However, the NCLAT relied on a plain reading of the statute (Para 28), and quoted authorities for the proposition that “or” in a statute should be read as “and” only in extraordinary circumstances. The NCLAT supported its plain reading with the argument (in Para 29) that an operational debt is one arising during the operation of a company, and that statutory liabilities, including tax, arise only when a company is operational, thus establishing a direct nexus with the operation of the company. Thus, the tribunal dismissed all appeals preferred by the tax authorities and upheld the drastic haircuts approved by the NCLT.

However, it is submitted that the NCLAT’s treatment of this argument was not satisfactory. First, the point of departure adopted by the Judgment in Paras 23 and 24 is as follows –

“23. The word ‘or’ has been used at three places in Section 5 (21) namely— a claim in respect of provision of goods ‘or’ services including employment ‘or’ a debt in respect of the payment of dues arising under any law for the time being in force and payable to the Central Government, any State Government ‘or’ any local authority.

24. Whether ‘or’ used in three places in Section 5(21) is disjunctive or should be given the meaning ‘and’ is one of the issues?”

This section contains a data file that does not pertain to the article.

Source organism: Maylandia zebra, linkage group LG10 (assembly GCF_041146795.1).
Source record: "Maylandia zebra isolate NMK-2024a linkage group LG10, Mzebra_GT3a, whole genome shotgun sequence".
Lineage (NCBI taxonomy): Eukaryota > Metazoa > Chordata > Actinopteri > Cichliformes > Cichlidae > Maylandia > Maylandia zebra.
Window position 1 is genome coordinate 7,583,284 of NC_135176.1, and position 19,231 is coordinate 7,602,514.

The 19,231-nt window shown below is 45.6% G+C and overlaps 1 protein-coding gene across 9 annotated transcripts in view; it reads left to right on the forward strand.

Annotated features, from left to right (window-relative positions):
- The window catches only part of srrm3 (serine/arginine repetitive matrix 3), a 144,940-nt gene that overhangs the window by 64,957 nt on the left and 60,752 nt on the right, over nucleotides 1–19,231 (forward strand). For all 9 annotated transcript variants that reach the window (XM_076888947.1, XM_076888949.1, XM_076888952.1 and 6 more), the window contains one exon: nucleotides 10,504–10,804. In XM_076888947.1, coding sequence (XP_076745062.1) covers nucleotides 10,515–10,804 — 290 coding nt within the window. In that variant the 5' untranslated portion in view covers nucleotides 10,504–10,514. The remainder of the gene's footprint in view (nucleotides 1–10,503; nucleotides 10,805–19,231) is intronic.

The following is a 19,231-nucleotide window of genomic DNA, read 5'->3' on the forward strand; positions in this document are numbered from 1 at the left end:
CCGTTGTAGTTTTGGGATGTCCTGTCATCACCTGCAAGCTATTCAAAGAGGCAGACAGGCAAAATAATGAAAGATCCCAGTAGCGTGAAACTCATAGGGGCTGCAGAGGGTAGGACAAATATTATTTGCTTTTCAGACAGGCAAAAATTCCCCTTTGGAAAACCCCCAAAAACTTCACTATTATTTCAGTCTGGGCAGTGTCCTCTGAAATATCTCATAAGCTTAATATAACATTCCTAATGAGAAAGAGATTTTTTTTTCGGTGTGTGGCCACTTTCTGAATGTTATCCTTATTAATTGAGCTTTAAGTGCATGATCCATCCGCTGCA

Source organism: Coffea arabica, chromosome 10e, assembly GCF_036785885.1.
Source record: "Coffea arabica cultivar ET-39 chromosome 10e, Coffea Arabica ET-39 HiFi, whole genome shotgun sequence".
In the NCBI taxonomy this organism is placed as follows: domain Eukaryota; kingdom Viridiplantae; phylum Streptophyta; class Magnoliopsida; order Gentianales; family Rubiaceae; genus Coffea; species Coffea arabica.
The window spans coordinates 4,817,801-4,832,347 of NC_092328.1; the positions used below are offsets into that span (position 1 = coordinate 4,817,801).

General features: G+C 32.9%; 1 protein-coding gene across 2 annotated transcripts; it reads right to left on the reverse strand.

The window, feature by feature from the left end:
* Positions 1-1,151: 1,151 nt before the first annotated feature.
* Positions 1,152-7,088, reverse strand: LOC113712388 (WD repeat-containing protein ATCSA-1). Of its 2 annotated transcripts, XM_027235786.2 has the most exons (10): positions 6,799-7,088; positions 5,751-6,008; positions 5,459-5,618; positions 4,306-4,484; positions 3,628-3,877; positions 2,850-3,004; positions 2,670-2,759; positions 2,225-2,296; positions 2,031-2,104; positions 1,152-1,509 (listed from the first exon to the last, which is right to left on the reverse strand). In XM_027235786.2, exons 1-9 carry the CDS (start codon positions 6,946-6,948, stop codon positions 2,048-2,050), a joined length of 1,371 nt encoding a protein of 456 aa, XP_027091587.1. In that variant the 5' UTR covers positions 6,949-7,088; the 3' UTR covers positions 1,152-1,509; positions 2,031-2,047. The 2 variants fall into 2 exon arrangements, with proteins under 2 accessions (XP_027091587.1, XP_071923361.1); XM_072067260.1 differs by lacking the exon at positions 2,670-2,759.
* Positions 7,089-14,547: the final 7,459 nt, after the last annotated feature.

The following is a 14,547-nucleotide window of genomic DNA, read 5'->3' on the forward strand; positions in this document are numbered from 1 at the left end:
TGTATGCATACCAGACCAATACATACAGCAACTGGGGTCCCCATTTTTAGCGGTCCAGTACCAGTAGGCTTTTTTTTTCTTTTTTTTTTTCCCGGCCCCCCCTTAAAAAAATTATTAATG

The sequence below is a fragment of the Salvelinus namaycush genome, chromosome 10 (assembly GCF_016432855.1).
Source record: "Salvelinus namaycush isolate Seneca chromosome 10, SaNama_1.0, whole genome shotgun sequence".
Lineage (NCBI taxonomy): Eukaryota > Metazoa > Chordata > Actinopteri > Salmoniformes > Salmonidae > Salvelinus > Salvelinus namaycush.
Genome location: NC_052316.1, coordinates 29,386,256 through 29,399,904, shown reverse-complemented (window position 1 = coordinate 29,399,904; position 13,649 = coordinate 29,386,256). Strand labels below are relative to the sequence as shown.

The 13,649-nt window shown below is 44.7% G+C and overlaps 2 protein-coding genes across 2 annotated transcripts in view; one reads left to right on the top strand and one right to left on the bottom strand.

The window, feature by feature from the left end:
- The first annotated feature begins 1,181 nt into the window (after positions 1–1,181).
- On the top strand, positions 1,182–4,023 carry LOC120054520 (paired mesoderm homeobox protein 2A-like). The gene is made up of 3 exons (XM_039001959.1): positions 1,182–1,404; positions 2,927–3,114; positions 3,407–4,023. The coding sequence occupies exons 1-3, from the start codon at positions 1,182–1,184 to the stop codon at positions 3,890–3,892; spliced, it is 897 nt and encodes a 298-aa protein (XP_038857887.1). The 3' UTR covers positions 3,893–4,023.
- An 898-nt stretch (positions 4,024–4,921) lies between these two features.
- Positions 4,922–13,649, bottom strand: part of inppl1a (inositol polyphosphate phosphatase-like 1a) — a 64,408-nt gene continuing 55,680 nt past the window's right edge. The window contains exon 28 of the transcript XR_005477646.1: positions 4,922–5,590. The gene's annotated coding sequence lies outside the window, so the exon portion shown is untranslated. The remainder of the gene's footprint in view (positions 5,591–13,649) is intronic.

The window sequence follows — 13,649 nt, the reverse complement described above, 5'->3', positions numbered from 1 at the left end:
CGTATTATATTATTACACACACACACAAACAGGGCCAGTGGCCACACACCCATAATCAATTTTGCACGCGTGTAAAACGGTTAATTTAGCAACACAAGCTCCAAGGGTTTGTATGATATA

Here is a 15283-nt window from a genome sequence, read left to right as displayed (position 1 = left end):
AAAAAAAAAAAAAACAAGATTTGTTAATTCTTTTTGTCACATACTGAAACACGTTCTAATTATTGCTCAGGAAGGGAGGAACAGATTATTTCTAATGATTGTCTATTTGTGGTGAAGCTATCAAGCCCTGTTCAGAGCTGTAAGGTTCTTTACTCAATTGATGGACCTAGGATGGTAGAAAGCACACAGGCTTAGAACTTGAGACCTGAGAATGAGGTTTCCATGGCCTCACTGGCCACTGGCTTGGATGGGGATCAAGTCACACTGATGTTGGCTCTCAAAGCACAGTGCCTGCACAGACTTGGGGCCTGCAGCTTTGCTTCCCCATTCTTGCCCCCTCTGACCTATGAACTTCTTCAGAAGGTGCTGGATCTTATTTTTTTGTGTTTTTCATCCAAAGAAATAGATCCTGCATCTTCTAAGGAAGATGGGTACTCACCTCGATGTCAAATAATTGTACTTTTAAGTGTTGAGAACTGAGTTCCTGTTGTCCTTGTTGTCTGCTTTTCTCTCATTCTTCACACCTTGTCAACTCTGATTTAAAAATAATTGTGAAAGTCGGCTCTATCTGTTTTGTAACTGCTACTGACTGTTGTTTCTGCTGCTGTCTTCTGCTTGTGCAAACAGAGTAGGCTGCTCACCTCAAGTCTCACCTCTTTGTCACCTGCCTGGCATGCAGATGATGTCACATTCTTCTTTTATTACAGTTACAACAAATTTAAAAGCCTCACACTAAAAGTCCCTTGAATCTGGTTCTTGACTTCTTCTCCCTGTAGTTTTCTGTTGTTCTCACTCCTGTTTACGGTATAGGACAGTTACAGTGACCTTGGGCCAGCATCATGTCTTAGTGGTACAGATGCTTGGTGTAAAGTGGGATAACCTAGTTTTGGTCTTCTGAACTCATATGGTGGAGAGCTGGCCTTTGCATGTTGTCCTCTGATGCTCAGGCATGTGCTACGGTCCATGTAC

This is obviously deficient insofar as the argument of the statutory authorities (and the Amicus) was only regarding the second ‘or’ - the one between ‘employment’ and ‘a debt in respect of…’. It is obvious that the definition does not state “goods and services” such that both must be provided to create an operational debt. While this starting point does not feature very prominently in the conclusion of the Judgment, it still provides an incorrect, or at least unclear, footing for it.

Even otherwise, the tribunal’s conclusions (in Paras 28 and 29) seem unconvincing. Para 28 simply asserts that the plain meaning is clear and unambiguous. Para 29, while appearing to substantiate the point, suffers from a logical malady –

“29. ‘Operational Debt’ in normal course means a debt arising during the operation of the Company (‘Corporate Debtor’). The ‘goods’ and ‘services’ including employment are required to keep the Company (‘Corporate Debtor’) operational as a going concern. If the Company (‘Corporate Debtor’) is operational and remains a going concern, only in such case, the statutory liability, such as payment of Income Tax, Value Added Tax etc., will arise. As the ‘Income Tax’, ‘Value Added Tax’ and other statutory dues arising out of the existing law, arises when the Company is operational, we hold such statutory dues has direct nexus with operation of the Company."